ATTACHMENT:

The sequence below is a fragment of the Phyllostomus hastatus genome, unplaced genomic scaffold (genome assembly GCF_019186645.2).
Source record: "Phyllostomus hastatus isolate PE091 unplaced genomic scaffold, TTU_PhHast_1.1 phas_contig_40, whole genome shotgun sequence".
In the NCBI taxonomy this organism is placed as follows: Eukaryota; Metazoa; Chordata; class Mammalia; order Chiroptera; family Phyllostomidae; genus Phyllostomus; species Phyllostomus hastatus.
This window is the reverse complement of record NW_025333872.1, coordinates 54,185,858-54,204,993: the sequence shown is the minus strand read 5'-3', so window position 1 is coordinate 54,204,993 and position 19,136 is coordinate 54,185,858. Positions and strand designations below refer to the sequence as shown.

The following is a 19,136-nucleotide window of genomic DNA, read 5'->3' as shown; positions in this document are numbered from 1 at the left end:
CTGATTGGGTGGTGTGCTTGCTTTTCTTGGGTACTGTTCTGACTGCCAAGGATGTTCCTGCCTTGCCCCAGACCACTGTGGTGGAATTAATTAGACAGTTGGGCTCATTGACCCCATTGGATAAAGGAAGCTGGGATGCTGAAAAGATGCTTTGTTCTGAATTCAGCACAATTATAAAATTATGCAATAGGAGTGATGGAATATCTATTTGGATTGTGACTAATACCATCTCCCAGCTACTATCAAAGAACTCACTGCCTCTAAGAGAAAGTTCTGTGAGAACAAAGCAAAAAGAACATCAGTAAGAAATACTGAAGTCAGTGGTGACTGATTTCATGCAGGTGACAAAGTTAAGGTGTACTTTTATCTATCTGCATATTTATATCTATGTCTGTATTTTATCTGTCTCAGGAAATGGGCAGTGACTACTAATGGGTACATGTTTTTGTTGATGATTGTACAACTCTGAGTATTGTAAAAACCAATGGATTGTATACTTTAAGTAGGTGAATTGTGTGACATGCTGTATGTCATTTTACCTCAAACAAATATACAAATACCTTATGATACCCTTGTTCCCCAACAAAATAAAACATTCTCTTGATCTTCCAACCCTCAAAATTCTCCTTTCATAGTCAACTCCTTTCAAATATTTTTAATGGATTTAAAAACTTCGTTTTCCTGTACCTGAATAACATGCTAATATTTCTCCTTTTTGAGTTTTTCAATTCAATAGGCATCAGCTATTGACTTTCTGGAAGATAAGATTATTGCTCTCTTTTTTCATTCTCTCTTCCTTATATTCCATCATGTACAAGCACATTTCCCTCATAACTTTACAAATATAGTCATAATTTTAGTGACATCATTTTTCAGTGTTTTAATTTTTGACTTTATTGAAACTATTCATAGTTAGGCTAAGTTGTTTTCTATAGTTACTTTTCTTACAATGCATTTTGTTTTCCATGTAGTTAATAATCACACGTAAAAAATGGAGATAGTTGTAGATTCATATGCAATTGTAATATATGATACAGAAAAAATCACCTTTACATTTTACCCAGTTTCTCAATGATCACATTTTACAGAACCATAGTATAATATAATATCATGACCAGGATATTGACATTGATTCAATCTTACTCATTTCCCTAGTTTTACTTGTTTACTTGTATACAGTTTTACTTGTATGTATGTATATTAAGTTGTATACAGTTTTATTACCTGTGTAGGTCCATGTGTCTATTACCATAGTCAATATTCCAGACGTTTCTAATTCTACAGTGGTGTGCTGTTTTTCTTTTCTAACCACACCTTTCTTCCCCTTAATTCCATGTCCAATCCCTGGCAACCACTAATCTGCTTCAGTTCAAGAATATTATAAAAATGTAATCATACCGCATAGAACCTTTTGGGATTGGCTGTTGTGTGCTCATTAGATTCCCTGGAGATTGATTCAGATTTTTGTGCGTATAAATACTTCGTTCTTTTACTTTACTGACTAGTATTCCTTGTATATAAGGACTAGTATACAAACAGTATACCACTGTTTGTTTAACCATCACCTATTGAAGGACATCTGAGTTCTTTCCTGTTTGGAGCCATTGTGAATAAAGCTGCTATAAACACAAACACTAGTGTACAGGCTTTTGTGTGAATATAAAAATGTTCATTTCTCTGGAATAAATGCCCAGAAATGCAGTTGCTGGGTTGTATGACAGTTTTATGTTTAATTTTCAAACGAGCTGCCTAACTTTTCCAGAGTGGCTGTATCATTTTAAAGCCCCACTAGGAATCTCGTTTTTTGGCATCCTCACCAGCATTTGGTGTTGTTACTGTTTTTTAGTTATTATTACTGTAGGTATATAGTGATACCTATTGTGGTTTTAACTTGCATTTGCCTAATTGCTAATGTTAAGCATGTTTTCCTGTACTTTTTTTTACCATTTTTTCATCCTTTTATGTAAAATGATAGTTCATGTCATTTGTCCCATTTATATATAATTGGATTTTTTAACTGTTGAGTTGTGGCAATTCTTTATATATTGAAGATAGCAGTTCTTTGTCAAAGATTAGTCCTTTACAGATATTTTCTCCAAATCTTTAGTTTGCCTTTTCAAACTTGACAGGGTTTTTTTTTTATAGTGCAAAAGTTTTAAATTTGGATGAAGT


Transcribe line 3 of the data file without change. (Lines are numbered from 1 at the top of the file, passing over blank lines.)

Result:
In the NCBI taxonomy this organism is placed as follows: Eukaryota; Metazoa; Chordata; class Mammalia; order Chiroptera; family Phyllostomidae; genus Phyllostomus; species Phyllostomus hastatus.